What matters is that we replace one of the two point inclusions by a fibration in the relevant model category structure, so either by a Serre fibration if we choose to present B\mathbf{B}\mathbb{Z} by the topological circle S 1S^1, or by a Kan fibration if we choose to represent it by the nerve of the groupoid with a single object and \mathbb{Z} as its morphisms.

Details on how and why this computation works are at nLab: homotopy pullback - Concrete constructions - General. Lots of examples are also spelled out at nLab:homotopy limit.

Posted by: Urs Schreiber on May 10, 2012 7:00 PM | Permalink | Reply to this

Re: What is homotopy type theory good for?

Urs wrote

You mean…

Whoops, of course.

Posted by: David Corfield on May 11, 2012 9:43 AM | Permalink | Reply to this

Re: What is homotopy type theory good for?

It is just supposed to mean that forming the intersection at the level of sets clearly cannot tell you about the higher homotopy type.

Hmm, but you want to say that somehow without the words “higher homotopy type”? Seems tricky… you could just say “contains too few data.”

Thanks for the explanation of the physical background!

Posted by: Mike Shulman on May 10, 2012 5:21 PM | Permalink | Reply to this

Re: What is homotopy type theory good for?

I think this sort of thing also supports my argument that identity/path types in homotopy type theory should be denoted simply by an equals sign “(x = y)” as you are doing here, rather than something fancier like Id(x,y)Id(x,y) or Paths(x,y)Paths(x,y) or (x⇝y).

Yes, I was thinking about that, too, when this idea here was ripening. It certainly has its appeals.

It is closely related to whether or not one uses the “\infty“-prefix in higher category theory. While emphasis may demand it, eventually it is more natural to just drop it and instead invent a prefix for when we explicitly do not mean the higher case.

But with HoTT being an internal language it seems more natural, even, not to change the symbols here.

Posted by: Urs Schreiber on May 10, 2012 10:44 AM | Permalink | Reply to this

Re: What is homotopy type theory good for?

Here is another, maybe amusing, example of the use of homotopy-logic, and another reason, maybe, for the “notational conservatism” discussed above.

For some nn \in \mathbb{N}, consider the type B nU(1):\mathbf{B}^n U(1) : Smooth∞Grpd (where I am adoping the habit of naming the object classifier TypeType after the ambient \infty-topos) which classifies smooth circle nn-bundles / bundle (n-1)-gerbes.

Then the type B nU(1) conn\mathbf{B}^n U(1)_{conn} which classifies circle nn-bundles with connection aka ordinary differential cocycles of degree (n+1) has (details are here) the following homotopy-logical expression

B nU(1) conn{PB nU(1),FΩ cl n+1|curv(P)=F}. \mathbf{B}^n U(1)_{conn} \simeq \left\{ P \in \mathbf{B}^n U(1), F \in \Omega^{n+1}_{cl} | curv(P) = F \right\} \,.

In homotopy-words: a circle nn-bundle with connection is a circle nn-bundle and an identification of its curvature with a closed (n+1)(n+1)-form.

And that’s now an accurate theorem characterizing the moduli nn-stack for differential cohomology. This has a certain charme to it.

We can also massage this to read in a maybe even more enjoyable form. For that, first a preliminary: We previously had here (somewhere, I forget in which thread) discussion where I said I am enjoying to strictly regard the notation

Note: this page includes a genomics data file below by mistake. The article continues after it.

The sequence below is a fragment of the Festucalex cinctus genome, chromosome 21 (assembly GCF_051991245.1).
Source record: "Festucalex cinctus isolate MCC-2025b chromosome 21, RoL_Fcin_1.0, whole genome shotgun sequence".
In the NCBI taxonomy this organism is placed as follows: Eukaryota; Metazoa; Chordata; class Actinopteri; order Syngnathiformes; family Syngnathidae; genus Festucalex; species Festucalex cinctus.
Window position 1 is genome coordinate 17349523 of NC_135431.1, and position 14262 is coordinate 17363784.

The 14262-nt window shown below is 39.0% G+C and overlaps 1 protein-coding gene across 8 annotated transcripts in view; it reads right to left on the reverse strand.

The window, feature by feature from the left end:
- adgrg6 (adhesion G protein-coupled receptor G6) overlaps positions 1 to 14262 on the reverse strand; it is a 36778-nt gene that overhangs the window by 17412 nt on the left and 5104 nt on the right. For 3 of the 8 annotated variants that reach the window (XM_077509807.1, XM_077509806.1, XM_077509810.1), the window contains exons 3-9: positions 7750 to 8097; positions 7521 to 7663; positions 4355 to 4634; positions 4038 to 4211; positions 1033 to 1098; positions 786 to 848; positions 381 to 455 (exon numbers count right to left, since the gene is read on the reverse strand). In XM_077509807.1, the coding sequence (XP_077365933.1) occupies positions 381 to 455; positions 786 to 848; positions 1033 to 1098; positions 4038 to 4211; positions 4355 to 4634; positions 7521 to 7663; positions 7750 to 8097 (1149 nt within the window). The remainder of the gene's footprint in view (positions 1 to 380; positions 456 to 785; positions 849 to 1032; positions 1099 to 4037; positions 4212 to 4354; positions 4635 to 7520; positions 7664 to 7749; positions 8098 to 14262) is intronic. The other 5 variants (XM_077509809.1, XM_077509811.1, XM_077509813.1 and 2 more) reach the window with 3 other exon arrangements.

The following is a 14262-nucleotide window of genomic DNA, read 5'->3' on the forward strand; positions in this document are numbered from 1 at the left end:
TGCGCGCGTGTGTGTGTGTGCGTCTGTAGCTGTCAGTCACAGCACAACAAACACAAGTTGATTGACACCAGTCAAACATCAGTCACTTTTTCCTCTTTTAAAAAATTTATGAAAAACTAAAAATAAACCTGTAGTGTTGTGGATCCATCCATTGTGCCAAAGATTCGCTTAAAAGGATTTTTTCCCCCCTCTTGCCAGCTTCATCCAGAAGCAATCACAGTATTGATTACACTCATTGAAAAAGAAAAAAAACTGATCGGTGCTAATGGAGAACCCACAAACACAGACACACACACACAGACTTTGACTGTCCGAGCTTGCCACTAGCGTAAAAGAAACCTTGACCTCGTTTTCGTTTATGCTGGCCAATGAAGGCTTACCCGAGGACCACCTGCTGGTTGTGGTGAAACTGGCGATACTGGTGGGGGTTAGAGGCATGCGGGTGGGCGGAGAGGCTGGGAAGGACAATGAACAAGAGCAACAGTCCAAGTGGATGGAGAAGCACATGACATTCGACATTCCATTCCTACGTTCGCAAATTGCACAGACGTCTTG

• {x:X|P(x)}\{ x : X | P(x) \}

and

  • x:X.P(x)\exists_{x : X} . P(x)

as synonymous in homotopy type theory, instead of reading the latter as being the bracket type/(-1)-truncation of the former (links for eventual bystanders).

I understand that this is not what Coq or some other system does, but I will happily ignore this and take the standpoint that this is Coq’s problem and not mine. Because I find it is a very nice unification that constructively and with higher homotopy types around, I may perfectly identify these two expressions. This seems to be a nice feature that I don’t feel like “correcting” by talking about support, bracket types and (-1)-truncation. I can talk about all that still when I really really need to form a (-1)-truncation. But when would that be?

Okay, so if I allow myself this, then I can write the moduli nn-stack for ordinary differential cohomology in degree (n+1)(n+1) equivalently as

B nU(1) conn{PB nU(1),| FΩ cl n+1.curv(P)=F}. \mathbf{B}^n U(1)_{conn} \simeq \left\{ P \in \mathbf{B}^n U(1), | \exists_{F \in \Omega^{n+1}_{cl}} . curv(P) = F \right\} \,.

This homotopy-logical theorem now reads in words: a circle nn-bundle with connection is a circle nn-bundle such that its curvature is a closed (n+1)(n+1)-form.

Not sure if this is very useful, but it is kind of fun!

One can play this game with each item in the “table of twisted cohomologies”. For instance the evident formal expression for the simple sentence

For αH 3(X,)\alpha \in H^3(X, \mathbb{Z}), an α\alpha-twisted KK-cocycle is a projective unitary bundle and an identification of its Dixmier-Douady class with α.\alpha.

is now (or compiles to, under homotopy type theory) a rigorous characterization of the stack whose connected components are twisted K 0K^0.

Posted by: Urs Schreiber on May 10, 2012 4:01 PM | Permalink | Reply to this

Re: What is homotopy type theory good for?

Hmm, I see that now you want to also take the propositions as types point of view on the existential quantifier. Many type theorists of course do this all the time, as does Agda. (Coq’s “Prop” is sort of like a bracket type, but not entirely consistently so.)